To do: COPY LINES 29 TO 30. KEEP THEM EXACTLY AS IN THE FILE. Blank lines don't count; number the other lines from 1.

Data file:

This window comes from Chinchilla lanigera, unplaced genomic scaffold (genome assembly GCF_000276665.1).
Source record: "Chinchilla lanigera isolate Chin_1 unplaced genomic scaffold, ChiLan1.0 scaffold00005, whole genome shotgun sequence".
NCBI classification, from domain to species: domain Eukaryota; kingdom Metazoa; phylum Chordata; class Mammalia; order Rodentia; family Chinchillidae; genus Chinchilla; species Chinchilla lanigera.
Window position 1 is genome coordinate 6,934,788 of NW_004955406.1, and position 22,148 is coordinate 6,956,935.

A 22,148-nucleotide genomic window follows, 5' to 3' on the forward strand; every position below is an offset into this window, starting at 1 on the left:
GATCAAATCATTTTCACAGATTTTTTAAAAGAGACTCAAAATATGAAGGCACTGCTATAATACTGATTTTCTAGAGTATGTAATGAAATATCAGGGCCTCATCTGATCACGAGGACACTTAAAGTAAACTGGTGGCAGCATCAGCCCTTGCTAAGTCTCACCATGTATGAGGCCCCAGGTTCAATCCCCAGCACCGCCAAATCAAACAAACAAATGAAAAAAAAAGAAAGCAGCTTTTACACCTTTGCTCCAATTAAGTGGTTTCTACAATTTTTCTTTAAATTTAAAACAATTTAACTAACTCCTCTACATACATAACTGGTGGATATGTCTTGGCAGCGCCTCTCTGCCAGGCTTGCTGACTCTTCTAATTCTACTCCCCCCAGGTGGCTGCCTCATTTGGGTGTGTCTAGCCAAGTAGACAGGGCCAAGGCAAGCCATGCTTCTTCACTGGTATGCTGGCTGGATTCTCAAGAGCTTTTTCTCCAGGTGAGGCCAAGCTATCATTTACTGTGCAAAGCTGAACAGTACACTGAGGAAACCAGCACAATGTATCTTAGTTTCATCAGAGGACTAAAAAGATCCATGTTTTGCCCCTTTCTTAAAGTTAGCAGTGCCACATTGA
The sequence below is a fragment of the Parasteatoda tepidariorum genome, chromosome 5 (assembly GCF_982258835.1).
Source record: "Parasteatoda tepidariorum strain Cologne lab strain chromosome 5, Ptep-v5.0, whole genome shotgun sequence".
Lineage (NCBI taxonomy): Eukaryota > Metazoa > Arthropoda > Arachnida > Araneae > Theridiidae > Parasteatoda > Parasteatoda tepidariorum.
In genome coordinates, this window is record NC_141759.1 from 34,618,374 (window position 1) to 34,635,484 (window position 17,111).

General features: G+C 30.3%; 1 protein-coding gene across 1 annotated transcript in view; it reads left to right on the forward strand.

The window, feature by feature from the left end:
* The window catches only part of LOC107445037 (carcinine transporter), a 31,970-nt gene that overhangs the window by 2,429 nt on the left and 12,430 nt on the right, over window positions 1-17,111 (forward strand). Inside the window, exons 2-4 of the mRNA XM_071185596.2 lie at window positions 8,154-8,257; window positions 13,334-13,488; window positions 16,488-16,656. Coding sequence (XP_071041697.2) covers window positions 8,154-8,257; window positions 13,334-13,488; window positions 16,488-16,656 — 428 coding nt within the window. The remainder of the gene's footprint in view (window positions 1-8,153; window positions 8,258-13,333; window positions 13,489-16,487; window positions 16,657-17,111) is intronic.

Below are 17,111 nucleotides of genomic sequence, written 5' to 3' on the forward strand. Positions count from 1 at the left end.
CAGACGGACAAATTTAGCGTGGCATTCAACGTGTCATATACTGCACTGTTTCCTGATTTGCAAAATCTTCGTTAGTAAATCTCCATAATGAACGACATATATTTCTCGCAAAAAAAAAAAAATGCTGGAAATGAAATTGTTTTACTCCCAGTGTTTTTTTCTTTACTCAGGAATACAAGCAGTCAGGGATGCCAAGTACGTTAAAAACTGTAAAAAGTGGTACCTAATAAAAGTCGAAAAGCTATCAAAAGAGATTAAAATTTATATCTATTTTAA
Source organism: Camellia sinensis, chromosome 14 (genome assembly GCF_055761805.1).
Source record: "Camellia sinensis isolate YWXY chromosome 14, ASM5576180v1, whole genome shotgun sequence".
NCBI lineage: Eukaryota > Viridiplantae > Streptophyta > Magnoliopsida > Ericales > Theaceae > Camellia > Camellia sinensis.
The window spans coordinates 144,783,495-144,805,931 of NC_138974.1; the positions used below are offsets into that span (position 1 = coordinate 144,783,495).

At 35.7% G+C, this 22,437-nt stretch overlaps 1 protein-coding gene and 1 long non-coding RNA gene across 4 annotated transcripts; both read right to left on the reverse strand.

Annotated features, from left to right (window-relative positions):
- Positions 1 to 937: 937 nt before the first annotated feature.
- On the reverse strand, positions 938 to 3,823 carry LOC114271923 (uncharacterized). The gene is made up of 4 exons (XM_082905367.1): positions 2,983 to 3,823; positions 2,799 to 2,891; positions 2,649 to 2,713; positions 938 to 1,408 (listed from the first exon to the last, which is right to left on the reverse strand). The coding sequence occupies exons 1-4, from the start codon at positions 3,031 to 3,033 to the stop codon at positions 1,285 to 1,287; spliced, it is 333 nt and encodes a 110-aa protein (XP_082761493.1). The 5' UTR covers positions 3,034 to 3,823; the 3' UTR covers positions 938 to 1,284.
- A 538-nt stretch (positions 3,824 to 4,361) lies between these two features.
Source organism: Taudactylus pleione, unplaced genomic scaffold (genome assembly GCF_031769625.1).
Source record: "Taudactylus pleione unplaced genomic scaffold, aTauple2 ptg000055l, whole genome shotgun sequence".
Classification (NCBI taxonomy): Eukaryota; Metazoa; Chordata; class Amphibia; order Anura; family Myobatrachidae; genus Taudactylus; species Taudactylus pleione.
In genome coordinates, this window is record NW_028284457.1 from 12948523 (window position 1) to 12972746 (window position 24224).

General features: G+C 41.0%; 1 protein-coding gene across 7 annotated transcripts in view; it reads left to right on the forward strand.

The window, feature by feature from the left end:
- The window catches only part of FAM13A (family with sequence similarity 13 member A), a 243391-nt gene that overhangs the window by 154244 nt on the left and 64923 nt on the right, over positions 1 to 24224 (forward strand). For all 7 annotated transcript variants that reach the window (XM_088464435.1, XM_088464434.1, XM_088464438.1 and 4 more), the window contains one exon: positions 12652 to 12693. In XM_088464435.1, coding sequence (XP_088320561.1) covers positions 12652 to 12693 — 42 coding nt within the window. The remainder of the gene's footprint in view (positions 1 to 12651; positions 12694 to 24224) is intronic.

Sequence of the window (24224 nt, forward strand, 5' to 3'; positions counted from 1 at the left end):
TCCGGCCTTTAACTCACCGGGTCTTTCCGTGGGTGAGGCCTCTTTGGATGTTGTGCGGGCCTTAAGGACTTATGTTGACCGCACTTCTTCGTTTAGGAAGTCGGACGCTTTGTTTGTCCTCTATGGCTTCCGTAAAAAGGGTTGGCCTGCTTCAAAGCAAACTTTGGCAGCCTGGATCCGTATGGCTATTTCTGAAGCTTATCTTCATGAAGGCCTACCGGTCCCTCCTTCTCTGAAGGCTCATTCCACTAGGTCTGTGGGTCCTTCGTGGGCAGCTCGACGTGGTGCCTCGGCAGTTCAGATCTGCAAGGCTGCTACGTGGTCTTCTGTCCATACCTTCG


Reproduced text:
General features: G+C 41.0%; 1 protein-coding gene across 7 annotated transcripts in view; it reads left to right on the forward strand.

The window, feature by feature from the left end: